SOARING COST OF TEMPLE SOWERBY BYPASS
THE cost of building the Temple Sowerby bypass has soared by £16.3 million to almost £40 million.
Transport minister Stephen Ladyman announced this week that, following a review of costs, a budget for the scheme had been set at £39.6 million.
A Highways Agency spokesman said yesterday that the 70 per cent. rise was due to three factors: Higher than anticipated inflation in construction costs; the need for an improved drainage system following flooding of the River Eden earlier this year; and escalation in the cost of earthworks following further “geo-technical” investigations.
Villagers of Temple Sowerby campaigned for several decades for the A66 to be diverted around the village. Currently thousands of vehicles pass through every day, hundreds of them heavy goods vehicles. Though the scheme was first approved in 2002, it was delayed in early 2004. Later that year residents learned that cash had been set aside for the project which was expected to start before the end of 2005. In March, Skanska Construction Ltd. was appointed to carry out the work.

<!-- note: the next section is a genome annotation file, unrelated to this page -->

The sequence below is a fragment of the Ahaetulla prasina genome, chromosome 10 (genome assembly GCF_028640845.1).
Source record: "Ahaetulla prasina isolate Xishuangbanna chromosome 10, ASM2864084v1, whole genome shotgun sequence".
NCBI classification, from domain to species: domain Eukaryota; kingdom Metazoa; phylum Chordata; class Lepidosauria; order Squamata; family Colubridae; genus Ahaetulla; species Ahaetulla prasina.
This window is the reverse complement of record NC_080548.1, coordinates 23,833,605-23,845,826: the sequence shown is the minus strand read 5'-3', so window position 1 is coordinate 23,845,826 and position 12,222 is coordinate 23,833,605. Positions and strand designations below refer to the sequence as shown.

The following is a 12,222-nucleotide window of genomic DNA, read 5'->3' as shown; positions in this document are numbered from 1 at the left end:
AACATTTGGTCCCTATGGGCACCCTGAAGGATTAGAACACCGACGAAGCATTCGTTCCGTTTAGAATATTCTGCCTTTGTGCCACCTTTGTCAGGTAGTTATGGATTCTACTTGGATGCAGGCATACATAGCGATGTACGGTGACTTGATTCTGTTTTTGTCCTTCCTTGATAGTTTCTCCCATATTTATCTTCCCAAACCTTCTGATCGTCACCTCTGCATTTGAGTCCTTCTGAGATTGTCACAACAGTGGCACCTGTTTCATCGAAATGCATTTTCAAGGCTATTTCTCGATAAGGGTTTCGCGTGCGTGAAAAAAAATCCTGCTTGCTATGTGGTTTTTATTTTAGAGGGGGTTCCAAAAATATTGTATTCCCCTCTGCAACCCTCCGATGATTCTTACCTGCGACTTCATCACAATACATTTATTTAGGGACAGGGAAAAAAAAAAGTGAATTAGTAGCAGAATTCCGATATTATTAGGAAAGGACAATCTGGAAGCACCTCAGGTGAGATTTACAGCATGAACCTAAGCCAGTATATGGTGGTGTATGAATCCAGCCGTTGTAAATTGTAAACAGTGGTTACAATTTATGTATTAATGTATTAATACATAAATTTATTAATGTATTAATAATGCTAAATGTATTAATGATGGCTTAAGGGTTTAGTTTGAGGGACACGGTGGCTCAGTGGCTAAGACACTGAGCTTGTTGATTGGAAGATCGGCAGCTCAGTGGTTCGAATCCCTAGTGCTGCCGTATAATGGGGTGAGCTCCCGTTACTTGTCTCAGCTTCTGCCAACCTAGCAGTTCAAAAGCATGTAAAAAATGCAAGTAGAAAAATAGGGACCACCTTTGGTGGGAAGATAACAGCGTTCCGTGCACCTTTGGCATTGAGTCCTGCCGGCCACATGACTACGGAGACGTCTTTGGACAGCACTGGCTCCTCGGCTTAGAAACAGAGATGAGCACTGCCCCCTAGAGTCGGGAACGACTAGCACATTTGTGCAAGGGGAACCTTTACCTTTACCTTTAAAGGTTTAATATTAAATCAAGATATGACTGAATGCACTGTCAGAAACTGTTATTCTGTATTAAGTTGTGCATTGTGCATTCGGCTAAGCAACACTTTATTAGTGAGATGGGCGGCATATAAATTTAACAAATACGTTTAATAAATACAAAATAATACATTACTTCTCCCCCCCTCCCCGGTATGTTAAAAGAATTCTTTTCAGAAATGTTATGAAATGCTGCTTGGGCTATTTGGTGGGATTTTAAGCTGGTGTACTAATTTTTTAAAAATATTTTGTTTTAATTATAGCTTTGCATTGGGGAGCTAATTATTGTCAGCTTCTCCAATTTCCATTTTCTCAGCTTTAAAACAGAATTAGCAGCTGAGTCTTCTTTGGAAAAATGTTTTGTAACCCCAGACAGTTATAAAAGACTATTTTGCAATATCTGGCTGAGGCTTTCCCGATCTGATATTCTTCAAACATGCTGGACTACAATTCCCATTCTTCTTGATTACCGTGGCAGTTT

The Highways Agency spokesman said: “Before the start of construction we review the costs with the contractor to agree a budget. This has taken longer than originally programmed, leading to a delay to the start of work, but work is expected to start early in 2006.
“The cost of the bypass has increased from £23.3 million to £39.6 million.”
However, he stressed that Mr. Ladyman’s announcement confirmed the Government’s continuing commitment to delivering the Temple Sowerby bypass.